Biloxi School District administrators announced that the Pulitzer Prize winning novel would be removed from the 8th-grade curriculum after parents complained that the book’s language “makes people uncomfortable,” AL.com reports. Most notably for author, Harper Lee's use of “the n word” which appears 48 times in the book.
To Kill a Mockingbird is no stranger to controversy. School districts across the country have often been criticized for making the novel required reading, since the 60s. It was first banned in Hanover, Virginia in 1966 after a parent complained about the use of rape as a plot device.
The irony about banning it over racial slurs is that it's literally about how racism is wrong. The main plot centers around a rape trial, in which an innocent black man was framed and convicted. Attorney, Atticus Finch represents the wrongfully accused man (Tom Robinson), despite being harassed by the other locals. In doing so he teaches his children, Scout and Jem, the importance of acceptance and standing up for what you believe in. “The n word” is never glorified and is only spoken by the racists in the story to show their ugly side. Context matters.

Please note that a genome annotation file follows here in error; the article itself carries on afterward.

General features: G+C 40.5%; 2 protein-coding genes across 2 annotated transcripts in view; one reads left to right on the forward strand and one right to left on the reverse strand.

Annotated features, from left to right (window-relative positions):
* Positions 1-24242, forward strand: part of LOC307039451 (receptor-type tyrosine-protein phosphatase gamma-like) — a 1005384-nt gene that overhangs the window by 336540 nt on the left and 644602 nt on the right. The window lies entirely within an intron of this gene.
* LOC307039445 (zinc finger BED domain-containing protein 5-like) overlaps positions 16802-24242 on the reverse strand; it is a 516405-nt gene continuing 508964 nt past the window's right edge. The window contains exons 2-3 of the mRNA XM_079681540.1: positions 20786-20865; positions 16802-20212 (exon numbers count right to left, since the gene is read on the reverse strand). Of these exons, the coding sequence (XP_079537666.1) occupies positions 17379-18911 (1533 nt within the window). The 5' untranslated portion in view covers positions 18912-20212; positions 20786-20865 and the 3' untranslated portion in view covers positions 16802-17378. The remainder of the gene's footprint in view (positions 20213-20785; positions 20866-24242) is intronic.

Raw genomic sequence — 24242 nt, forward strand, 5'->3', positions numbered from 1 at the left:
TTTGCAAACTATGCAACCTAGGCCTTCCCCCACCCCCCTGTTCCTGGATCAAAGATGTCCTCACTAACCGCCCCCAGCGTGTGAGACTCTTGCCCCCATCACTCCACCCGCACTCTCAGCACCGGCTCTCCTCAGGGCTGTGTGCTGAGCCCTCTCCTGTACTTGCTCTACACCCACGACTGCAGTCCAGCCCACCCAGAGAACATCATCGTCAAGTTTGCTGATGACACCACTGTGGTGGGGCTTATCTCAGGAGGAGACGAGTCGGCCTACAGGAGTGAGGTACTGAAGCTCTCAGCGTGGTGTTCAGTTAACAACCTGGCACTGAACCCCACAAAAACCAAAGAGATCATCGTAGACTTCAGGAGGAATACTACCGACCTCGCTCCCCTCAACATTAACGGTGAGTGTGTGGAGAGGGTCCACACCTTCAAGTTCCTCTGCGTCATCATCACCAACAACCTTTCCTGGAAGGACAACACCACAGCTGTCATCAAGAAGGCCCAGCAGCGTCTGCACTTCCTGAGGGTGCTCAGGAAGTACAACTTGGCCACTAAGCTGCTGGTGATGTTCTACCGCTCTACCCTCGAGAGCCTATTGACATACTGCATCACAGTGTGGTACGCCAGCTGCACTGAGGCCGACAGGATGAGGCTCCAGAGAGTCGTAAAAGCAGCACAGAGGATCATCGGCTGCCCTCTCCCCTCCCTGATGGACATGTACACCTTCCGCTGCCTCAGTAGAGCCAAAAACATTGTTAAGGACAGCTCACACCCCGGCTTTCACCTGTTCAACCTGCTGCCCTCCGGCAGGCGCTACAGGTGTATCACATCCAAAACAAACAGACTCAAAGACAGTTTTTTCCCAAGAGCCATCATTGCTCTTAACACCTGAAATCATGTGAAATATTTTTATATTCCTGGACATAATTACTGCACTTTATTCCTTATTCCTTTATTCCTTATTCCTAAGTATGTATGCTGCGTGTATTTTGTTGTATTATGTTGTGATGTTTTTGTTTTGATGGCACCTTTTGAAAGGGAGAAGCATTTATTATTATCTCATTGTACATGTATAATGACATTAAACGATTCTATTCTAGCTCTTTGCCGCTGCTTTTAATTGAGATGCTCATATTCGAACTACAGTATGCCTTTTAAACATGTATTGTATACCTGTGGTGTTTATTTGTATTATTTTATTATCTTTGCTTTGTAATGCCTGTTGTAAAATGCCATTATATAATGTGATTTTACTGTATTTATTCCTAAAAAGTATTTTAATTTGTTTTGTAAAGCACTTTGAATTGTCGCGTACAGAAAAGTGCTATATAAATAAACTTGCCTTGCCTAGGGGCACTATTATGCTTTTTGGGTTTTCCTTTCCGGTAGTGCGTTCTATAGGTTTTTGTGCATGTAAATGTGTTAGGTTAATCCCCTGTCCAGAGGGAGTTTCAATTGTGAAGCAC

Yet again political correctness proves itself to be a cancer. How can we address racial diversity without talking about race? Better yet, how can students be prepared for the future if they aren't presented with real world scenarios? To think we can just sweep such things under the rug and expect things to change is asinine.